Hundreds of people streamed in and out of the Michigan Stadium on Sunday as part of the fifth annual “Be a Hero at the Big House” blood drive, an event that kicked off the 34th annual Wolverine vs. Buckeye Challenge for Life.
The blood drive competition will run until Thanksgiving and encourages people to donate blood and register as organ donors in competition with Ohio State University. Last year, the University beat OSU in registered organ donors by 43,857 people, but collected only 2,298 pints of blood to Ohio State’s 2,414.
Sunday’s event was co-sponsored by Wolverines for Life, the American Red Cross, Be The Match/National Marrow Donor Program, Gift of Life Michigan and Eversight Michigan.
This year, Sunday’s “Be a Hero” event collected more than 400 units of blood, breaking last year’s all-time record of 340 units. All donated blood will be included in the University’s Blood Battle total.
Throughout the next three weeks, Blood Drives United, the student-run organization that co-sponsors the Blood Battle competition, will host about 46 blood drives at various locations around campus.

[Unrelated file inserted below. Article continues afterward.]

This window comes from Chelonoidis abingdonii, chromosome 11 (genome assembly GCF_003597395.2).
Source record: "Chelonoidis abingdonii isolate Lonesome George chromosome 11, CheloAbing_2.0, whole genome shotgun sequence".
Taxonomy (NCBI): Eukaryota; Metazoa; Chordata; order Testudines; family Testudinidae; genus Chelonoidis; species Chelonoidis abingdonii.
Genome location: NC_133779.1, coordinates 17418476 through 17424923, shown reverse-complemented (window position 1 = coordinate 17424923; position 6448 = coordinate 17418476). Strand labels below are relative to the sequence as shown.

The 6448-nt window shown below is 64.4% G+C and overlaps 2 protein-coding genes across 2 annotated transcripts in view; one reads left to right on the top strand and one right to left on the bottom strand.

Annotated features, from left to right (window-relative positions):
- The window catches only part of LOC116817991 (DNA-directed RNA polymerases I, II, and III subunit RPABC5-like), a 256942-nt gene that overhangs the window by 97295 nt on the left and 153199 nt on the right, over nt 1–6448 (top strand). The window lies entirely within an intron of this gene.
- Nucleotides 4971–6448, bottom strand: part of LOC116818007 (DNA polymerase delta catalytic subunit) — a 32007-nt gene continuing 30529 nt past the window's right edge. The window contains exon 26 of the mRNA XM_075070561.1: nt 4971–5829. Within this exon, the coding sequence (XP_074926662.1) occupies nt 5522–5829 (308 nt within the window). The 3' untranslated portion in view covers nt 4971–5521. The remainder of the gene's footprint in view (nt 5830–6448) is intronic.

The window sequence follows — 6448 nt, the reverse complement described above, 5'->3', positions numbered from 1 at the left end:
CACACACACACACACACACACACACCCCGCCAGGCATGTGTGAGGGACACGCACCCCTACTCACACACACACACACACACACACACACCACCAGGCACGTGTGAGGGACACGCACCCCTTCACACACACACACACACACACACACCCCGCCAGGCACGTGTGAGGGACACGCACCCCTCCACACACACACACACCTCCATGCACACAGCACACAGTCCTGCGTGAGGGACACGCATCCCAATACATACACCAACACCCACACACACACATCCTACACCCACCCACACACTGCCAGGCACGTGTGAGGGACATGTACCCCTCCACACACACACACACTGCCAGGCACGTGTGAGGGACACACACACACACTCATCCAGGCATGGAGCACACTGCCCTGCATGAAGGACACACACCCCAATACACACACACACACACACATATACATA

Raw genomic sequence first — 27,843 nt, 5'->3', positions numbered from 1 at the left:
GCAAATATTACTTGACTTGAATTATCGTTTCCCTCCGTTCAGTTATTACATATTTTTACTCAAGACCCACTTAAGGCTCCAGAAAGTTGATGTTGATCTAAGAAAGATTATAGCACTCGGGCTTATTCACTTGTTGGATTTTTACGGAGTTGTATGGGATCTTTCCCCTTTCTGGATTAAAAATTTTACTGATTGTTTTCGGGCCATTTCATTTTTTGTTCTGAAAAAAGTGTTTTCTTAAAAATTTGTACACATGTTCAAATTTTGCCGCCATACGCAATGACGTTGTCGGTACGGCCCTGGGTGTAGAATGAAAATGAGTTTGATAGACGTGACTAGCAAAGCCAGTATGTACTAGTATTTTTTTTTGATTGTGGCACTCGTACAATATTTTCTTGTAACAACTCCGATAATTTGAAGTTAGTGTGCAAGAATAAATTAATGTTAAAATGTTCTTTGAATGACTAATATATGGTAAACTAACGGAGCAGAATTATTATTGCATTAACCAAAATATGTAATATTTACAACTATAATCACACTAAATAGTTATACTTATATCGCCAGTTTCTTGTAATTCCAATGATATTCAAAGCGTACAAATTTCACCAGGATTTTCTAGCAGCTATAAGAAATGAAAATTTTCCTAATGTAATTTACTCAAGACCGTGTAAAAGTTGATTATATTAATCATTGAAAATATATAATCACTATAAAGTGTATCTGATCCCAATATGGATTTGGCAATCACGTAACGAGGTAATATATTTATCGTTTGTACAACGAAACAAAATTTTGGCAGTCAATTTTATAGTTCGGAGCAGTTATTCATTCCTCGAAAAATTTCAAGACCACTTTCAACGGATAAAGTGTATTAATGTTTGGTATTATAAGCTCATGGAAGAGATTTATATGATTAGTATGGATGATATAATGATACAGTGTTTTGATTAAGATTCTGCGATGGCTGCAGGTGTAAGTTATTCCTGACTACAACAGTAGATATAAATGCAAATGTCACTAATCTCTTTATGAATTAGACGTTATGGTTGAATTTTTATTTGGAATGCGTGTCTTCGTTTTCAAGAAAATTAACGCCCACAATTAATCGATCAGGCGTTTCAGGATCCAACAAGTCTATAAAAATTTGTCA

Ward and Lydia Kimball, residents of West Branch, Mich., attended the event to promote organ donor registration. Their 18-year-old son, Evan, died in a car accident last month, and his organs were donated to five different recipients. They have since started working to educate and raise awareness about organ donation with Gift of Life Michigan, an organization that works to maximize organ and tissue donation by registering donors and raising awareness.
“I promised him that his name would never ever be forgotten, and I think with his gifts and the spurring of the donor registry, that’s how we do that,” Lydia Kimball said.
Marge Del Greco, a two-time liver donation recipient, also works with Gift of Life Michigan and helped people register as donors at the event.
“This is my way of giving back,” Del Greco said. “I promote wherever I can, however I can, to get the word out, and to get people to register.”
She said when she received her first liver transplant in 2004, people did not understand the necessity of organ donation. When she first began to volunteer she struggled to register donors. However, she said events like Blood Battle have helped raise awareness and encourage people to donate.
“Our numbers have tripled,” she said. “We’re up to 52 percent of Michigan are registered organ donors, and that’s huge from where we started. We were below the national average, below 30 percent of the state.”
LSA junior Laurel Fricker, a member of Blood Drives United, emphasized the importance of donating blood and said events like the Blood Battle make donating more fun.
“Each donor can save potentially three lives with their donation,” she said.